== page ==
Decline Of The I - Inhibition review
|Band:||Decline Of The I|
|Release date:||September 2012|
01. Ou se trouve la mort?
02. The End Of A Sub-Elitist Addiction
03. Art Or Cancer?
04. The Other Rat
05. Mother And Whore
06. Static Involution
07. L'indecision d'etre
08. Keeping The Structure
As someone who has had to bushwhack through Jean Baudrillard and Herbert Marcuse for various undergraduate classes, it takes a special kind of babbling, incoherent pretentiousness to make me really rub my eyes and scratch my head in bewilderment—the kind of babbling, incoherent pretentiousness that's included in the press-pack for Decline Of The I's new disc.
And I quote:
"Inhibition is the first part of a trilogy that attach great importance to music, but also to the lyrics and message hidden within: World is aggression. Aggression towards the subject. How can one react? How can one stand one's own freedom facing this machine, which crushes the individual, its body and its mental? To suffer. To rebel. To avoid."
All the talk of machines, aggression towards subject-worlds, and freedom that's not, by definition, freedom, warrants at least a "The Fuck?" (or two), for sure. But you'd do well to get those out of the way from the start; this album is actually pretty fucking deece.
It might not deliver on "attach[ing] great importance to music" in any noticeably new way (or, really, in any way for that matter), but at its best it's a fairly mesmerizing listen and at it's worst, it's just regular old catchy black metal. Either way, it sounds good.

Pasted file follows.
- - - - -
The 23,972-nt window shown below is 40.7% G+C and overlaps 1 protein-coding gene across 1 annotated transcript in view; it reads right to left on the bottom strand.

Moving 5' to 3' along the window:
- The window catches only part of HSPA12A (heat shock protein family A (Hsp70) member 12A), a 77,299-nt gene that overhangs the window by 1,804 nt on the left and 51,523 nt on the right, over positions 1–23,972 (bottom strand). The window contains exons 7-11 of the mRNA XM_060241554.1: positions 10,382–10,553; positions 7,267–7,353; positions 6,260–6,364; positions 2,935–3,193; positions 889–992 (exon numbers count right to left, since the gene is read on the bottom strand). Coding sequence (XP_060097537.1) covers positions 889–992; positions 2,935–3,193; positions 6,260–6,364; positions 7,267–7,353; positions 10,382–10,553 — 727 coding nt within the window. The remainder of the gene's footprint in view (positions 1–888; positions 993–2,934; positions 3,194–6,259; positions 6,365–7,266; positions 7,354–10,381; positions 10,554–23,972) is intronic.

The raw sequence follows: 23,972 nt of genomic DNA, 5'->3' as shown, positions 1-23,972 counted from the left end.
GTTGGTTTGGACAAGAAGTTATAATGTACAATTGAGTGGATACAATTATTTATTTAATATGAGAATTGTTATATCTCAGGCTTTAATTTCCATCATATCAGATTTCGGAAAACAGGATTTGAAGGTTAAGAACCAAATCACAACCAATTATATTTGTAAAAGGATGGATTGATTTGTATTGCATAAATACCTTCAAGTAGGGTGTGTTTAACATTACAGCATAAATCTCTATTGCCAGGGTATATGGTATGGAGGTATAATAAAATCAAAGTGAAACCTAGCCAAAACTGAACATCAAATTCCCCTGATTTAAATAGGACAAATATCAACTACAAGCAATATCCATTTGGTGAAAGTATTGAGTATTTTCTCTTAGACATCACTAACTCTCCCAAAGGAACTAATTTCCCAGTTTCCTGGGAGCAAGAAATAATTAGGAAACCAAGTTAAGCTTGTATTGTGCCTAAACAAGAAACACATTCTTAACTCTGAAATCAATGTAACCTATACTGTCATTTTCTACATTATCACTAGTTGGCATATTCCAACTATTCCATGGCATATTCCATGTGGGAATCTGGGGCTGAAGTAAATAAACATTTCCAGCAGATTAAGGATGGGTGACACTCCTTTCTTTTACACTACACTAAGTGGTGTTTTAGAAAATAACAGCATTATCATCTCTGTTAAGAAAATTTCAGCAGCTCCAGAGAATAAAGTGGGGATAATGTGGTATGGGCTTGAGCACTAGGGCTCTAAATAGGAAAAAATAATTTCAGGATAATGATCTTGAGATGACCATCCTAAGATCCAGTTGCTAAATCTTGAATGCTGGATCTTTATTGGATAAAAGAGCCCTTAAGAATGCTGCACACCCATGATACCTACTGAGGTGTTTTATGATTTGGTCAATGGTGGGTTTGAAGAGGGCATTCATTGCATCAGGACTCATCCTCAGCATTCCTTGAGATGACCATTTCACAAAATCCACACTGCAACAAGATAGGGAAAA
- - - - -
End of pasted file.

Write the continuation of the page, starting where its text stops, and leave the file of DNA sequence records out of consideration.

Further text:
The goal here might not have been accomplished entirely—the band allegedly "describes itself as a mix between Burzum, Neurosis and Code," and they don't really sound like a mix of those bands--but they still sound unique enough. The brand of melancholy, atmospheric-ish black metal here, led by "A.K." of Vorkreist and Merrimack (among other groups), has hints of post and industrial, injecting the mid-paced black formula that makes up the stylistic roots of this album with enough quirk to make it unpredictable and engaging enough.
In other words, it's worth checking out if you enjoy dark, catchy things that make you want to crawl around in the nude standing up for one's own freedom facing this body and mental individual-crushing machine...
||Written on 24.09.2012 by Wormdrink's real name is George and he's an American.|
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